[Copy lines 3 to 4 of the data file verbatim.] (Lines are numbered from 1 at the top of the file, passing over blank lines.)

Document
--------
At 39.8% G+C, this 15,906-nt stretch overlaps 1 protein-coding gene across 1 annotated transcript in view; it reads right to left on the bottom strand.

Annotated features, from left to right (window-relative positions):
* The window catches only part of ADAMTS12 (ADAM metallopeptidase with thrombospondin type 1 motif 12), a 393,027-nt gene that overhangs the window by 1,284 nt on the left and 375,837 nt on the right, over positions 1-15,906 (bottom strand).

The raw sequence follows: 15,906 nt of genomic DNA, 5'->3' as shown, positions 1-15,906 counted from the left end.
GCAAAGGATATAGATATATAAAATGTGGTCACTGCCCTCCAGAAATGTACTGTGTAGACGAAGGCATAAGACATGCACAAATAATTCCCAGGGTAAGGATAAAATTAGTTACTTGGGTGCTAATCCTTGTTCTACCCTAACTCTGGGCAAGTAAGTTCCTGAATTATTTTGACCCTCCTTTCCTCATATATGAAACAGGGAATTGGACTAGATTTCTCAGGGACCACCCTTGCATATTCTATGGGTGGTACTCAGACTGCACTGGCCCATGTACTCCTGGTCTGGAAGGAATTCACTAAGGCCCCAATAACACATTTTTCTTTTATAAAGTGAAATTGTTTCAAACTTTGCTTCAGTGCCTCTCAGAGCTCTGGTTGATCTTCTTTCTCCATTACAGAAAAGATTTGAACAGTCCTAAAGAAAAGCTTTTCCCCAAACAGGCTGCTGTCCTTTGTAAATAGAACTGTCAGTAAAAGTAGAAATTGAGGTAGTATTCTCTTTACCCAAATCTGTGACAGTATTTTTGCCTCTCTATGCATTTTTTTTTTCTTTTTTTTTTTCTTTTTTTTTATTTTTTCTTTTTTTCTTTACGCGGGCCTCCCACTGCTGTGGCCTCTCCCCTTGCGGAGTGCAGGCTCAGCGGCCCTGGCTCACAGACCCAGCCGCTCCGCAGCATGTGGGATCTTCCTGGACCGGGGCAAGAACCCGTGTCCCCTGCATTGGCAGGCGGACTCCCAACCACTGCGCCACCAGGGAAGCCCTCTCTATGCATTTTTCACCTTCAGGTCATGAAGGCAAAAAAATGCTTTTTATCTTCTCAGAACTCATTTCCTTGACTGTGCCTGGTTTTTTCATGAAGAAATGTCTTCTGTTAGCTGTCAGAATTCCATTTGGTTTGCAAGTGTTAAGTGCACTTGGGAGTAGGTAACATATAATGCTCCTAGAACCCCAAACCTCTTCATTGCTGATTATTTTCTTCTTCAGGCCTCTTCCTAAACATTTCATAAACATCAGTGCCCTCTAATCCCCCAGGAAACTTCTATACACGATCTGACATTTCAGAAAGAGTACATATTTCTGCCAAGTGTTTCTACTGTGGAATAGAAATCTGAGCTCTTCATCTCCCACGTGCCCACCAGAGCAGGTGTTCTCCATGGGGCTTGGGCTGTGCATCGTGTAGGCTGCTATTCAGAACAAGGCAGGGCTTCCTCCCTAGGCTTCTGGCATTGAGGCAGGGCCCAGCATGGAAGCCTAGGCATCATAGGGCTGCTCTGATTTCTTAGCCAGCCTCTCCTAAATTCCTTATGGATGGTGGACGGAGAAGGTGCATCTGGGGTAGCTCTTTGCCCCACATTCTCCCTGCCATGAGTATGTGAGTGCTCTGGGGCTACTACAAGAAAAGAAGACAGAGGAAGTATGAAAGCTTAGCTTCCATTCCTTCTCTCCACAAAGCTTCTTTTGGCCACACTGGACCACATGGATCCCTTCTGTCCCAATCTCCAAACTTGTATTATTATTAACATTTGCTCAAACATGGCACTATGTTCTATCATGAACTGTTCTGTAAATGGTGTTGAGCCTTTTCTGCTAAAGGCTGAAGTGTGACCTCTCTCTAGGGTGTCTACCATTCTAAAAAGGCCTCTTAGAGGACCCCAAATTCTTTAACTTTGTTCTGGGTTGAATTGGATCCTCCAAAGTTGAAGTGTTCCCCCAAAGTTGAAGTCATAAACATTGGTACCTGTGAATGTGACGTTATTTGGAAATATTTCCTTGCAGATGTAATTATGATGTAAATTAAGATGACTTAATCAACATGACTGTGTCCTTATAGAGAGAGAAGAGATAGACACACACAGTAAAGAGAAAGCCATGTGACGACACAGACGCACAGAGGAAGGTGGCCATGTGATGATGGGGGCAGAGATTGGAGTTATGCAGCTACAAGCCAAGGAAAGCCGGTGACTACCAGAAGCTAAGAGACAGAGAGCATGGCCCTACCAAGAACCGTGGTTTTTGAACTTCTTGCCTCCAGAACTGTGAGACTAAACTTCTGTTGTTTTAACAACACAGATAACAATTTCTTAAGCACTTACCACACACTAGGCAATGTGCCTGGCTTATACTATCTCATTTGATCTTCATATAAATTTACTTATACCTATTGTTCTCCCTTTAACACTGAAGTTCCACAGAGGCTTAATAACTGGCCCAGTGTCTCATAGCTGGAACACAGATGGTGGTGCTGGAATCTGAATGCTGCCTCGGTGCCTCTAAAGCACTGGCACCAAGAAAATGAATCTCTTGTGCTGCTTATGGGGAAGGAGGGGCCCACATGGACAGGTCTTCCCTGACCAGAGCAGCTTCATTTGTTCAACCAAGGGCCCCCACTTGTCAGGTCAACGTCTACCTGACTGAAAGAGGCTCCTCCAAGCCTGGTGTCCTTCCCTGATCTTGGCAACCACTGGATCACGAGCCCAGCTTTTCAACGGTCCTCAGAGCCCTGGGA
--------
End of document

* The window catches only part of ADAMTS12 (ADAM metallopeptidase with thrombospondin type 1 motif 12), a 393,027-nt gene that overhangs the window by 1,284 nt on the left and 375,837 nt on the right, over positions 1-15,906 (bottom strand).

The raw sequence follows: 15,906 nt of genomic DNA, 5'->3' as shown, positions 1-15,906 counted from the left end.